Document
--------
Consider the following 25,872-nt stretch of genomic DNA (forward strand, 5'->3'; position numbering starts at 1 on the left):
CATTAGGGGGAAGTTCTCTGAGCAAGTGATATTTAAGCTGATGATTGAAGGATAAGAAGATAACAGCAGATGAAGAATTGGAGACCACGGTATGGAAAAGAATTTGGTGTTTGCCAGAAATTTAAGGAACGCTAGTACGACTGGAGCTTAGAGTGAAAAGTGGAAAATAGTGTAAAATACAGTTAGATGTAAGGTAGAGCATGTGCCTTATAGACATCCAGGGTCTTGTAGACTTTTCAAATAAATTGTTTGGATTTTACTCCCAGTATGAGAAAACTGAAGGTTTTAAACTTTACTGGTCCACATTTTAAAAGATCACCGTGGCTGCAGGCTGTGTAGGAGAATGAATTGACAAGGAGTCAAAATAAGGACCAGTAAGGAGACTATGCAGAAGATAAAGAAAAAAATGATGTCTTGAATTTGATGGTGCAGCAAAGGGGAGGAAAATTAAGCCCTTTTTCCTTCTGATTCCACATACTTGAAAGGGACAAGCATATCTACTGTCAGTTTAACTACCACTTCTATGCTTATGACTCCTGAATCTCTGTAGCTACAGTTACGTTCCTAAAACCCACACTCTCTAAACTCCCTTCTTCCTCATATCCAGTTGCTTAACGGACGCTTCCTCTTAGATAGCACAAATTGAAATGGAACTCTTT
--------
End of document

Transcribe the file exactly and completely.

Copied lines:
Consider the following 25,872-nt stretch of genomic DNA (forward strand, 5'->3'; position numbering starts at 1 on the left):
CATTAGGGGGAAGTTCTCTGAGCAAGTGATATTTAAGCTGATGATTGAAGGATAAGAAGATAACAGCAGATGAAGAATTGGAGACCACGGTATGGAAAAGAATTTGGTGTTTGCCAGAAATTTAAGGAACGCTAGTACGACTGGAGCTTAGAGTGAAAAGTGGAAAATAGTGTAAAATACAGTTAGATGTAAGGTAGAGCATGTGCCTTATAGACATCCAGGGTCTTGTAGACTTTTCAAATAAATTGTTTGGATTTTACTCCCAGTATGAGAAAACTGAAGGTTTTAAACTTTACTGGTCCACATTTTAAAAGATCACCGTGGCTGCAGGCTGTGTAGGAGAATGAATTGACAAGGAGTCAAAATAAGGACCAGTAAGGAGACTATGCAGAAGATAAAGAAAAAAATGATGTCTTGAATTTGATGGTGCAGCAAAGGGGAGGAAAATTAAGCCCTTTTTCCTTCTGATTCCACATACTTGAAAGGGACAAGCATATCTACTGTCAGTTTAACTACCACTTCTATGCTTATGACTCCTGAATCTCTGTAGCTACAGTTACGTTCCTAAAACCCACACTCTCTAAACTCCCTTCTTCCTCATATCCAGTTGCTTAACGGACGCTTCCTCTTAGATAGCACAAATTGAAATGGAACTCTTT